A Letter to the Farm Wives Before Me

I see you now.  My grandmother who was a farmers wife, and to all the other farm wives who have been doing this much longer than I have.  I see you.

I remember meeting some fellow women who had married farmers and feeling intimidated by them.  These women were the real thing.  They were confident, great cooks, knew all the names of the fields by the last names of the original family who farmed it! They knew what kinds of meals were good to bring to the fields, to bring a wet washcloth with soap for their hands in the spring, and all of them did so with such grace.

I’m going to be honest here.  Becoming a farm wife, well, has been a learning process for me.  I had a hard time learning all the field names, let alone which direction was north, south, east, and west!  Harvest and spring planting were lonely times for me, and even now they still are.  I go into each season positive and upbeat but incredibly (& admittedly a little selfishly) relieved when my farmer is back home in the evenings at his seat around the dinner table when the busy seasons are over.

I’ve had to learn to be okay that I am the only one out of my group of life long friends who chose a life like this.  A life that is so dependent on things like weather and livestock, who require care 24/7/365.  A life that so few people can truly understand. I’ve had to choose to be joyful for my friends who I see scrolling through my newsfeed, who’s lives seem so much more simple then mine.

And in my learning, I have found that the strength of a farm wife is quiet and humble, similar in that manner to the farmer she married.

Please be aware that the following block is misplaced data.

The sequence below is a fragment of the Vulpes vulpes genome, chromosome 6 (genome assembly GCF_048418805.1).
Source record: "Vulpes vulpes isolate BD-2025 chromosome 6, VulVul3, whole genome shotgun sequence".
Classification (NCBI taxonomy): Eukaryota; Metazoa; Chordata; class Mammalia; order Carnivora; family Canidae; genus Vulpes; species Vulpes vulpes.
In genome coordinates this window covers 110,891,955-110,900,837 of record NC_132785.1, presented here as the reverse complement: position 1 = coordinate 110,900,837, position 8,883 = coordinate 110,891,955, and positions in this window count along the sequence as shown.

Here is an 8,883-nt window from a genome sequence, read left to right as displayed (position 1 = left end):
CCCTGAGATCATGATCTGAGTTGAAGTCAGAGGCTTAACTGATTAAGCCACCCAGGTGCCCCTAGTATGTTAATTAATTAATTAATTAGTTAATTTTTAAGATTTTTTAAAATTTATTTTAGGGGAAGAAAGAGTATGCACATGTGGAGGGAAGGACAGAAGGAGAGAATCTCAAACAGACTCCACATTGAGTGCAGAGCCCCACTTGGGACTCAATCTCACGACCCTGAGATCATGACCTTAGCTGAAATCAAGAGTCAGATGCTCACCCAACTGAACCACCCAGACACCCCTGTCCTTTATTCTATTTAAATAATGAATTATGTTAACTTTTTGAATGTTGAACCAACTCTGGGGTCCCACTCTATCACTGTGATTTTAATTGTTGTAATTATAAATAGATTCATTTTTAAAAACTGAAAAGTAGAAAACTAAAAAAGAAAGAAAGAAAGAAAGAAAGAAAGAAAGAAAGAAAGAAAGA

Farm wives know times will be hard, and even expect it.  But we keep going, for the children who love us, love their daddy, and love the farm they get to live on.   We are strong when commodity prices are down, when we see our farmer shake his head and look to heaven as he hears the numbers.  We are the first to remind him, that together, WE can do this, while simultaneously sending prayers up to heaven.

We’re the first to remind our family we hold hands to pray at the dinner table and we always hug and kiss goodnight.  We brush away tears and pray as our farmer heads out into that storm to save his pigs and cows, we hold our babies tight and cheer them up as they wonder why daddy is working late in the fields and ask why he isn’t home yet to kiss them goodnight.

And yes, we even smile and our hearts swell when we hear our little boy say they want to be just like daddy when they get older.


To the farm wife who’s children are grown.  Who’s maybe watching a younger generation of farmers plant her husbands field this year.  I see you now.  I know the strength you have carried for your family.  The strength of a woman.  Of a mother.  Of a farm wife. You are like no one else.

And you are so loved.  I hope I can be like you.





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